Posted by: Tony Bradley
china, Cold War, Cyber War, Gmail, L-3 Communications, Lockheed-Martin, RSA Security, United States
It seems that a new Cold War is brewing, but instead of nuclear stockpiles or a Cuban missile crisis we have zero-day exploits and the RSA Security data breach. Whatever you want to call it, the United States seems to be facing a bit of a cyber seige right now.
Attackers–apparently using counterfeit SecurID tokens thanks to information compromised in an earlier breach of RSA Security–have attacked the networks of defense contractors, including Lockheed-Martin and L-3 Communications. Now, there are also reports that hackers have gained access to hundreds of Gmail accounts, including personal email accounts of senior US officials.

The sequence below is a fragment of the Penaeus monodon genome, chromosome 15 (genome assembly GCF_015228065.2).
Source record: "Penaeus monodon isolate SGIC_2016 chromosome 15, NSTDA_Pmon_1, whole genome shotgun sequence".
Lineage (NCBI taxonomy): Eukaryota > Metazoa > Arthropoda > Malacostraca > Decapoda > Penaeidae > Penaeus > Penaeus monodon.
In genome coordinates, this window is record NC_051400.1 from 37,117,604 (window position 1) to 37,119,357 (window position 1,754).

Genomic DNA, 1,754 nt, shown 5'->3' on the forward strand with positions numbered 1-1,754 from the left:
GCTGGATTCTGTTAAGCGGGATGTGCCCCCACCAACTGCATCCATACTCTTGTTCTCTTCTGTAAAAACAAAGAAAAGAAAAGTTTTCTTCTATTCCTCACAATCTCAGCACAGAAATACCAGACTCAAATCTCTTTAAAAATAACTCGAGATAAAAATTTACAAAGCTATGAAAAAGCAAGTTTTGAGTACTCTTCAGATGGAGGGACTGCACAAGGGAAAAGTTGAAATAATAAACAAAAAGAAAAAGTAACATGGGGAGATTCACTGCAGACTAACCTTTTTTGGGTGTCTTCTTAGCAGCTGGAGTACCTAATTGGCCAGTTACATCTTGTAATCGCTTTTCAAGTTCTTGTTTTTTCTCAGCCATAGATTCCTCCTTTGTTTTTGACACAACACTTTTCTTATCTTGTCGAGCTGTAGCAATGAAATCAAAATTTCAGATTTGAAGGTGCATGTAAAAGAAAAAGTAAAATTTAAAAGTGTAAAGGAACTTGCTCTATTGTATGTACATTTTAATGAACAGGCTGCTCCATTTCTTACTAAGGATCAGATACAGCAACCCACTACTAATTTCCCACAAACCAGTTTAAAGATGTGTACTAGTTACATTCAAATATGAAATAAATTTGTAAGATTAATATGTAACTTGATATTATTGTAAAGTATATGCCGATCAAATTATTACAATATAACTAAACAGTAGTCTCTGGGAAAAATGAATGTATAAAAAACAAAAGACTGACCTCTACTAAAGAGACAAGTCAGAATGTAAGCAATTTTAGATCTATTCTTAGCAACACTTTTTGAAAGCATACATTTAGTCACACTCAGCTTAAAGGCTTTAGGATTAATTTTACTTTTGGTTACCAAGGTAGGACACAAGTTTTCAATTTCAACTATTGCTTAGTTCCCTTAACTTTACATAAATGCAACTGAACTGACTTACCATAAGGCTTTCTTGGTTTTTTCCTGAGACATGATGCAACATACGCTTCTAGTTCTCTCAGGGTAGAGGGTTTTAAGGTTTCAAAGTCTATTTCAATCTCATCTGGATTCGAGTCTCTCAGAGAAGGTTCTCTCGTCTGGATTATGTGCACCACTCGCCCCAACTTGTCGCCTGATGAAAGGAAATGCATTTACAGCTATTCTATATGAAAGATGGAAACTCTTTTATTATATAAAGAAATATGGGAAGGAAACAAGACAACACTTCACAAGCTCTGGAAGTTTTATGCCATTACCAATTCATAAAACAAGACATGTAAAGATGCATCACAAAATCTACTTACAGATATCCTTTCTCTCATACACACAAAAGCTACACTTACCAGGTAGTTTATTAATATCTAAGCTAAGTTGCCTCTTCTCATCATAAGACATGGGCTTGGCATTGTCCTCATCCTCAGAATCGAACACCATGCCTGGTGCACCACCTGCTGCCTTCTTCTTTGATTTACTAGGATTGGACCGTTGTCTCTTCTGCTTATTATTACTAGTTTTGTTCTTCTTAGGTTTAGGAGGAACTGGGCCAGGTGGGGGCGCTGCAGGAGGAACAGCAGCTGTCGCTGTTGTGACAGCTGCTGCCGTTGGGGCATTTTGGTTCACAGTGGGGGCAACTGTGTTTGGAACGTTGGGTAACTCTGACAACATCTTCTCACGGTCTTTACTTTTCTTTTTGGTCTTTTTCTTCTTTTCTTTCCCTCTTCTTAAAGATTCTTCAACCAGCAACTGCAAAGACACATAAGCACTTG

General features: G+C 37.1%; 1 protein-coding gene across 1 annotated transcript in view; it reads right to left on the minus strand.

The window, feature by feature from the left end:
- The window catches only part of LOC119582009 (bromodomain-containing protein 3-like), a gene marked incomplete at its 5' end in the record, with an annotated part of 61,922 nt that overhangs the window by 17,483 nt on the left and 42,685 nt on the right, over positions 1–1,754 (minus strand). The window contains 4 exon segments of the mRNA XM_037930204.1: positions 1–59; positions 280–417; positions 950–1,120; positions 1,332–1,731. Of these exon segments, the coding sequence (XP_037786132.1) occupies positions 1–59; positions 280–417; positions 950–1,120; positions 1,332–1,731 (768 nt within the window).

International espionage is nothing new. Nations–even allies–are constantly trying to access classified information and learn the secrets of rival nations. All that has changed is that the Internet has made it much easier and faster in many cases to get that information–anonymously, and remotely from around the world with much less risk of personal harm on the part of the “spy”.
We don’t know for sure who our Cold War enemy is, or if its a single nation or multiple nations. But, Google reports that the Gmail account hacks originated from China. I wonder how all of this fits in with the Pentagon doctrine that a cyber attack can be considered an act of war worthy of an armed response?